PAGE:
5 February 2010Secretary-General Ban Ki-moon has transmitted a report to the General Assembly on the follow-up to the report made by the United Nations fact-finding mission into the deadly conflict in the Gaza Strip at the start of last year. Mr. Ban’s report – submitted at the request of the General Assembly – concerns the implementation of the recommendations of the fact-finding mission, led by Justice Richard Goldstone, a former UN war crimes prosecutor, into the conflict.It contains submissions from the Israeli Government, the Palestinian Authority and the Swiss Government, all received before Mr. Ban’s report was finalized. The report is now being sent to UN Member States.The Goldstone Report, as it has become known, found that both Israeli forces and Palestinian militants were guilty of serious human rights violations and breaches of humanitarian law during the Gaza conflict, which began in late December 2008.The four-member fact-finding team, set up at the request of the UN Human Rights Council, called on the two sides to carry out independent credible investigations into their actions during the conflict.In his report this week Mr. Ban stressed that he hoped Israel and the Palestinians conduct those inquiries appropriately.“International humanitarian law needs to be fully respected and civilians must be protected in all situations and circumstances,” the Secretary-General wrote.“The Secretary-General remains personally moved by the plight of all civilians harmed during the Gaza conflict,” Mr. Ban’s spokesperson told journalists today. “He was at the forefront of the efforts to stop the fighting in Gaza. He was the first international leader to visit after the fighting and express his solidarity with victims on both sides of the conflict. He has consistently called for credible domestic investigations, and did so again in this report. “Looking forward, the Secretary-General is firmly leading the advocacy and planning for the rebuilding of Gaza’s civilian infrastructure.” read more

25 June 2010A new laboratory has been set up in the Ivorian port city of Abidjan to improve the monitoring of hazardous materials under a project backed by the United Nations Environment Programme (UNEP) that aims to prevent a repeat of a notorious incident in which thousands of people were sickened by toxic waste. A new laboratory has been set up in the Ivorian port city of Abidjan to improve the monitoring of hazardous materials under a project backed by the United Nations Environment Programme (UNEP) that aims to prevent a repeat of a notorious incident in which thousands of people were sickened by toxic waste.The laboratory, which has been handed over to Cote d’Ivoire’s environment ministry, is equipped to test for waste in ships entering the port, according to a press release issued by UNEP in Geneva.The agency developed the laboratory as part of a joint project with the Secretariat of the Basel Convention on the Control of Transboundary Movements of Hazardous Wastes and their Disposal.UNEP said the project is the result of wider efforts by the agency to both improve waste management systems in Côte d’Ivoire and protect the West African coast from hazardous materials.In 2006 the cargo ship Probo Koala dumped 500 tons of toxic waste, belonging to the Dutch company Trafigura, at various sites – including local waterways – around Abidjan, the largest city in Côte d’Ivoire. The liquid sludge contained large quantities of hydrocarbons and toxic substances such as hydrogen sulphide and caustic soda.Official estimates indicate at least 15 people died, 69 others were hospitalized and at least 100,000 more residents complained of nausea and vomiting after inhaling fumes.In a report last year Okechukwu Ibeanu, the UN Special Rapporteur on the adverse effects of the illicit movement and dumping of toxic and dangerous products and wastes, said some areas of Abidjan had still not been decontaminated.He called for urgent steps to tackle the long-term human health and environmental effects of the incident. read more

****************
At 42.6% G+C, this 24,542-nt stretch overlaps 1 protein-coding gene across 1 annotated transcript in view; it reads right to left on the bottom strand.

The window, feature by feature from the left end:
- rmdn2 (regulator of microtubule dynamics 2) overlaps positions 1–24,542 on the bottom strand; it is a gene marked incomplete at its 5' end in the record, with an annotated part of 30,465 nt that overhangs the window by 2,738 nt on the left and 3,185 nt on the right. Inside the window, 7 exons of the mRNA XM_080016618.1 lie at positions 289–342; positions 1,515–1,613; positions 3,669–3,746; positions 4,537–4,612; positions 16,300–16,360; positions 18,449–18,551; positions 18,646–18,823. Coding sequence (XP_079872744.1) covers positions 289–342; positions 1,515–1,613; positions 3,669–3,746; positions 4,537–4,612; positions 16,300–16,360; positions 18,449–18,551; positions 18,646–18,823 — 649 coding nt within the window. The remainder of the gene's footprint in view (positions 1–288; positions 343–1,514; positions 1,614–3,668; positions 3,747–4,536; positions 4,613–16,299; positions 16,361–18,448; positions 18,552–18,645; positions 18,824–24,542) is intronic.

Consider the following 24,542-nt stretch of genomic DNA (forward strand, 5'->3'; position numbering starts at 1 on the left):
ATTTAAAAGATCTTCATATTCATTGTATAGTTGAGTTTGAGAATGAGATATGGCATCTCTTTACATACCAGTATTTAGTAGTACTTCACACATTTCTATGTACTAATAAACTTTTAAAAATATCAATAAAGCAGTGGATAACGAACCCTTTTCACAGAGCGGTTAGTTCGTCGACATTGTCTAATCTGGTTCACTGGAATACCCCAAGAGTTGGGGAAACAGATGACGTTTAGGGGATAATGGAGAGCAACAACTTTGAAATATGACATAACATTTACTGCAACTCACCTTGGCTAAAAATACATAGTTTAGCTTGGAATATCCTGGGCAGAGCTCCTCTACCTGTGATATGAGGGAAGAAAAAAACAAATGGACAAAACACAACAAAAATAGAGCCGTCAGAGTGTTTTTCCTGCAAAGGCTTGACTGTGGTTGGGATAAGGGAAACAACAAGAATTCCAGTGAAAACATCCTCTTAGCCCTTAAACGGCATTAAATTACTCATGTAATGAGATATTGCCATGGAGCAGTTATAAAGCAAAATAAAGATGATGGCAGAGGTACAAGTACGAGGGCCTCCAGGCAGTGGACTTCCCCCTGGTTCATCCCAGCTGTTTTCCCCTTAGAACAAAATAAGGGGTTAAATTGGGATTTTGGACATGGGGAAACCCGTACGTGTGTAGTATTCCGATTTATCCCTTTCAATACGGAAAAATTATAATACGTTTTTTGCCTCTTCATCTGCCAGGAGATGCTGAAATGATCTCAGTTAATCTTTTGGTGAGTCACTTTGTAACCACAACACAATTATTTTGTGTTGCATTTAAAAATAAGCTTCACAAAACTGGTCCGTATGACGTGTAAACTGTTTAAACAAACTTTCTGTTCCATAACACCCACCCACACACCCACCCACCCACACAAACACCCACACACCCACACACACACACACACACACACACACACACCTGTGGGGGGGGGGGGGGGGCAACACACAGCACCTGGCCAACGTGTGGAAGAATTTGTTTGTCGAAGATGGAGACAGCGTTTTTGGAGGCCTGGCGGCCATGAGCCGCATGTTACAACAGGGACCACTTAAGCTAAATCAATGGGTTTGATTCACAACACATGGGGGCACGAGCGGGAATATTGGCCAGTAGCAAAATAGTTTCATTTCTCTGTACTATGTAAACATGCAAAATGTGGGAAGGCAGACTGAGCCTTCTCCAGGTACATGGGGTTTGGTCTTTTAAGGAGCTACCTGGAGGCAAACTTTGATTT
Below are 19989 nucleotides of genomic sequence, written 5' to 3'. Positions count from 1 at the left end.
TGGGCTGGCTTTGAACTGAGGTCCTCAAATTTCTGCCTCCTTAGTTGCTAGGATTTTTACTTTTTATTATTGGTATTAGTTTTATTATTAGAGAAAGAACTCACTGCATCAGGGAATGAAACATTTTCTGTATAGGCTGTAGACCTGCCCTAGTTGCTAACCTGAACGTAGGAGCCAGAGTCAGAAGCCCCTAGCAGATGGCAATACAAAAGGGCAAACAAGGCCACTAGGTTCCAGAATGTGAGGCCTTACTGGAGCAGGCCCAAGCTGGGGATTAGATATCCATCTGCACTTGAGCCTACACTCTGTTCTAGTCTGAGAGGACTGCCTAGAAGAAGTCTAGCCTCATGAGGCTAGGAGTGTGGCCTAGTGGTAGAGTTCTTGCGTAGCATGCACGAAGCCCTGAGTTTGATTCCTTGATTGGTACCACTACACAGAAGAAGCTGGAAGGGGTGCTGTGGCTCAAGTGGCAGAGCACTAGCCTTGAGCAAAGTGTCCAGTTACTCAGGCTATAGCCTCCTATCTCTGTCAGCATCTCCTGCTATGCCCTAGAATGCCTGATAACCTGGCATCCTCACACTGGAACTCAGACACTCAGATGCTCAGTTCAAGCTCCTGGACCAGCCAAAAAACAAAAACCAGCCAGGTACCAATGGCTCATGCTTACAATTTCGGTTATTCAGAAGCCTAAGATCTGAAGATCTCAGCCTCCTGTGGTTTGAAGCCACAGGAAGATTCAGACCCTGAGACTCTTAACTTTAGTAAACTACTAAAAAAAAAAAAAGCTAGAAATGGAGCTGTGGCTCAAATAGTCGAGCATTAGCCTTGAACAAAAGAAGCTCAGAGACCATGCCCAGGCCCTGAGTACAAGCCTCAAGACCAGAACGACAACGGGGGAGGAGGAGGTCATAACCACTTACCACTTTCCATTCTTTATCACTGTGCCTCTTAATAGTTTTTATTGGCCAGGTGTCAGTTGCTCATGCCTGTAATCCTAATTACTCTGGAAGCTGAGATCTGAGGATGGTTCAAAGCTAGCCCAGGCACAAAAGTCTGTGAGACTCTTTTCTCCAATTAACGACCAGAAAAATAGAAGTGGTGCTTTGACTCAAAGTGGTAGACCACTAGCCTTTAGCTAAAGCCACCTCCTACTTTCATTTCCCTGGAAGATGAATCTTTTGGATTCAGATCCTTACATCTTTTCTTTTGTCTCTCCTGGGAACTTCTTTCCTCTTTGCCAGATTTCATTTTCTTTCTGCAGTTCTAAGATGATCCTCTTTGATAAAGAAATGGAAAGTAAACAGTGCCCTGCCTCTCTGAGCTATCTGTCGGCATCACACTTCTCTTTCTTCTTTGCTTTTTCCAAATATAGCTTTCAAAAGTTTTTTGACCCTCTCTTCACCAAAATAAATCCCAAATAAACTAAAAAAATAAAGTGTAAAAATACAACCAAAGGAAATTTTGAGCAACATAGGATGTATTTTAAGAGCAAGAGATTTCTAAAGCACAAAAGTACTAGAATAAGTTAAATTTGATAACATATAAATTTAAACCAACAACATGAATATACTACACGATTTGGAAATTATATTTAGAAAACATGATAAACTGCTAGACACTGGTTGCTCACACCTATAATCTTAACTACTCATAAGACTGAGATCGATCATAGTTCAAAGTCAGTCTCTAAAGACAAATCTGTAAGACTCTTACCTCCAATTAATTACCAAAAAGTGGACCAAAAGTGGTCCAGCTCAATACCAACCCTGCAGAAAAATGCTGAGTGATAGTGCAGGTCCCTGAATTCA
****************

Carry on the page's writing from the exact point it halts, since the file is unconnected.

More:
Kyrgyzstan witnessed a violent uprising in April that ousted former president Kurmanbek Bakiyev. That was followed by deadly clashes in the southern part of the country in June between Kyrgyz and ethnic Uzbeks which uprooted nearly 400,000 people and sent many fleeing to neighbouring Uzbekistan.Mr. Ban and Rosa Otunbaeva discussed the political situation in the country and the upcoming parliamentary elections, when they met at UN Headquarters on the margins of the annual high-level General Debate of the General Assembly.They agreed on the importance of an inclusive and transparent vote for the stabilization and long-term development of the country, according to Mr. Ban’s spokesperson.They also discussed the status of an international commission of inquiry into the June violence. 23 September 2010Secretary-General Ban Ki-moon today assured the President of Kyrgyzstan of the continued support of the United Nations for rehabilitation, recovery and reconciliation in the Central Asian nation in the wake of the crisis that erupted earlier this year. read more